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Oracle 8 Tips  

by Burleson Consulting

The Data Warehouse Development Life Cycle

Oracle Features for the Data Warehouse

Understanding Oracle indexes

* BLEVEL--This is the number of levels that the index has spawned. Even for very large indexes, there should never be more than four levels. Each BLEVEL represents an additional I/O that must be performed against the index tree.

* LEAF_BLOCKS--This is a reference to the total number of leaf blocks.

* DISTINCT_KEYS--This is a reference to the cardinality of the index. If this value is less than 10, you may want to consider redefining the index as a bitmapped index.

* AVG_DATA_BLOCKS_PER_KEY--This is a measure of the size of the index and the cardinality of the index. A low cardinality index (i.e., sex or region) will have high values, as will very large indexes.

* CLUSTERING_FACTOR--This is the most important measure in this report, since it measures how balanced the index is, relative to the table. If the clustering factor is near the number of blocks in the table, then the table is said to be clustered within the index. This is good for data retrieval with the index, since there will be less physical I/O. If the clustering factor approaches the number of rows in the table, then the index is said to be random. That is, the index keys are not in the same physical order as the rows in the table. Of course, only one index on a table will have a high clustering factor, since the rows can only be physically ordered to match one index key value.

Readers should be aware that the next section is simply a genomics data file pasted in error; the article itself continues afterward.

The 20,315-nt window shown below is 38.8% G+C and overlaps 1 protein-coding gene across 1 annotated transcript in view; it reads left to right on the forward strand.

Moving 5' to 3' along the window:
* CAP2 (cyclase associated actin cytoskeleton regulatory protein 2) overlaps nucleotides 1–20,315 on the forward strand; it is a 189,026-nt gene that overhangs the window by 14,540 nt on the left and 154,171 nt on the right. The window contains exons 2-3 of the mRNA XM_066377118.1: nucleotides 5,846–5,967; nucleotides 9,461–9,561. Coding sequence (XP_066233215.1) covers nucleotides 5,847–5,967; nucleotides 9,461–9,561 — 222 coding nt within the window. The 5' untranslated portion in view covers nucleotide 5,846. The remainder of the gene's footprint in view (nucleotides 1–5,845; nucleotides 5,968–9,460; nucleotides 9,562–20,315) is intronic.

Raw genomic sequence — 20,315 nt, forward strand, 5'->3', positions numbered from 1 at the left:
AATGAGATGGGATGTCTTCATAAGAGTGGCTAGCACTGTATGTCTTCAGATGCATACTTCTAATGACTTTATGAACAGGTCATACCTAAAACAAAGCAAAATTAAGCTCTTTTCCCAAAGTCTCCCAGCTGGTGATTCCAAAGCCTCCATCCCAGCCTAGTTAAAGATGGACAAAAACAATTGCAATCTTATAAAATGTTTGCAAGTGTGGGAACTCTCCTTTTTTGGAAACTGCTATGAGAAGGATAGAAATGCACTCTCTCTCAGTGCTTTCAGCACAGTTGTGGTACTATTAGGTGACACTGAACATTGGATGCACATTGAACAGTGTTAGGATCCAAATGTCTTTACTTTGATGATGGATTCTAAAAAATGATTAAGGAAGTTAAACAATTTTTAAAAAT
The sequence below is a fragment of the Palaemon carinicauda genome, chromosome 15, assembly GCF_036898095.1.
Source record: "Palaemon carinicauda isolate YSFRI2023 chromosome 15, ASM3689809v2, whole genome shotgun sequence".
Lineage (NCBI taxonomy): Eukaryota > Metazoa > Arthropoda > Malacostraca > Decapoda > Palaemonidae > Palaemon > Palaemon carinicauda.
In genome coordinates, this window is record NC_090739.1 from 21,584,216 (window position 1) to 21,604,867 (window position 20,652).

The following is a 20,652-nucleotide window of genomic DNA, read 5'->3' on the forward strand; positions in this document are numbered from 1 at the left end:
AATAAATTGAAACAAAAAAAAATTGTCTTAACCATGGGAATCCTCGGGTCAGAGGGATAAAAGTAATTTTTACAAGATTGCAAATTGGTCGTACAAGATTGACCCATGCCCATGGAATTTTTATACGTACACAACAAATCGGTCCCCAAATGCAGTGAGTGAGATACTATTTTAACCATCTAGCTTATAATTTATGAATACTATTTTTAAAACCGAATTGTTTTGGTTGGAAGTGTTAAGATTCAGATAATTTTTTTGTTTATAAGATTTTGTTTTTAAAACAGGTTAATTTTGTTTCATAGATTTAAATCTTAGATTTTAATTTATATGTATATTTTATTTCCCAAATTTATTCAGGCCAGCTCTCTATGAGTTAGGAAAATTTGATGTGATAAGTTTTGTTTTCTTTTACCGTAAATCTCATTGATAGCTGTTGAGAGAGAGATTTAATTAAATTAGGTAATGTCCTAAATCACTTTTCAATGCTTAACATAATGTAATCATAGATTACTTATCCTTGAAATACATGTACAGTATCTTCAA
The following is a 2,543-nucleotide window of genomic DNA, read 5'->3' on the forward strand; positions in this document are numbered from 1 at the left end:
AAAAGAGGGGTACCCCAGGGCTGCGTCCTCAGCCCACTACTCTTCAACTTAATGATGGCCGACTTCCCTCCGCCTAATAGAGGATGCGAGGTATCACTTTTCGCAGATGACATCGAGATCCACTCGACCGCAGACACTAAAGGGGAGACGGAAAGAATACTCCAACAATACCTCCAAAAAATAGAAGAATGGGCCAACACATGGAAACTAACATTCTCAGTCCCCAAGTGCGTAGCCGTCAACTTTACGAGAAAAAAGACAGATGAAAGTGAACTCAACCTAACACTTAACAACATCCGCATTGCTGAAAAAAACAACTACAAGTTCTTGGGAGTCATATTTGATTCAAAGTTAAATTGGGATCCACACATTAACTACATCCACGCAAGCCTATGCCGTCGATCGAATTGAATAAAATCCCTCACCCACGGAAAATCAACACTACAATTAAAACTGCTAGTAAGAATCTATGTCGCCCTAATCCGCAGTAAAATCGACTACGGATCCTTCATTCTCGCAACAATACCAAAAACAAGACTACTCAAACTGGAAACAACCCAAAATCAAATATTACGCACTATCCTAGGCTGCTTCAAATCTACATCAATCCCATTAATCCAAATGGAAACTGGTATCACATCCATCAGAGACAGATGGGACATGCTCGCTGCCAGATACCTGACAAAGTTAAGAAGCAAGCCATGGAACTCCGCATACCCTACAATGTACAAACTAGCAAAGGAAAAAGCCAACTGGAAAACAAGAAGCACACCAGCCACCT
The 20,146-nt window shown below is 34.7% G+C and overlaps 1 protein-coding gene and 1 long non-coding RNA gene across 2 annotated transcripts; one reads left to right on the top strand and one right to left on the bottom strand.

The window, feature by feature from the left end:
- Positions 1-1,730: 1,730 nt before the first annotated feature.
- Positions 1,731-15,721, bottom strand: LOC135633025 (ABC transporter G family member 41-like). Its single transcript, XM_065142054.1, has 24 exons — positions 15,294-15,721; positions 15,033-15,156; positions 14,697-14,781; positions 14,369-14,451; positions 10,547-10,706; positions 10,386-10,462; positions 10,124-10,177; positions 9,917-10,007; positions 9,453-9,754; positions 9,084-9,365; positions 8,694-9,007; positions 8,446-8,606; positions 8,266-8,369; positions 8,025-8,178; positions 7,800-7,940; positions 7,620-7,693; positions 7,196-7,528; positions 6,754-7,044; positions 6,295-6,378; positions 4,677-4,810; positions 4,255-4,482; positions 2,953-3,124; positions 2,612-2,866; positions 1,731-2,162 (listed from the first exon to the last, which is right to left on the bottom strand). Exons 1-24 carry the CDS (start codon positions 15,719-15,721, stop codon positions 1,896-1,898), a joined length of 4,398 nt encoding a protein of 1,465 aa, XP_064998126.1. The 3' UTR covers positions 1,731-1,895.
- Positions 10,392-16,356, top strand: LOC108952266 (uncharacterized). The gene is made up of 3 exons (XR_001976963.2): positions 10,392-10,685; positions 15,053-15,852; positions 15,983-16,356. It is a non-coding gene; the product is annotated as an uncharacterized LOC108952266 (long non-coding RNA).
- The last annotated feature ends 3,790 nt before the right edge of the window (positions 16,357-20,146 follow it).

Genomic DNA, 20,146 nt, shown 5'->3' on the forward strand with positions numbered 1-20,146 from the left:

* AVG_LEAF_BLOCKS_PER_KEY--This is always one, with the exception of non unique indexes.
These statistics give Oracle’s cost-based optimizer clues about which indexes are best suited to servicing each query.


This is an excerpt from "High Performance Data Warehousing", copyright 1997. To learn more about Oracle, try "Oracle Tuning: The Definitive Reference", by Donald K. Burleson.  You can buy it direct from the publisher at 30% off here:
http://www.rampant-books.com/book_1002_oracle_tuning_definitive_reference_2nd_ed.htm

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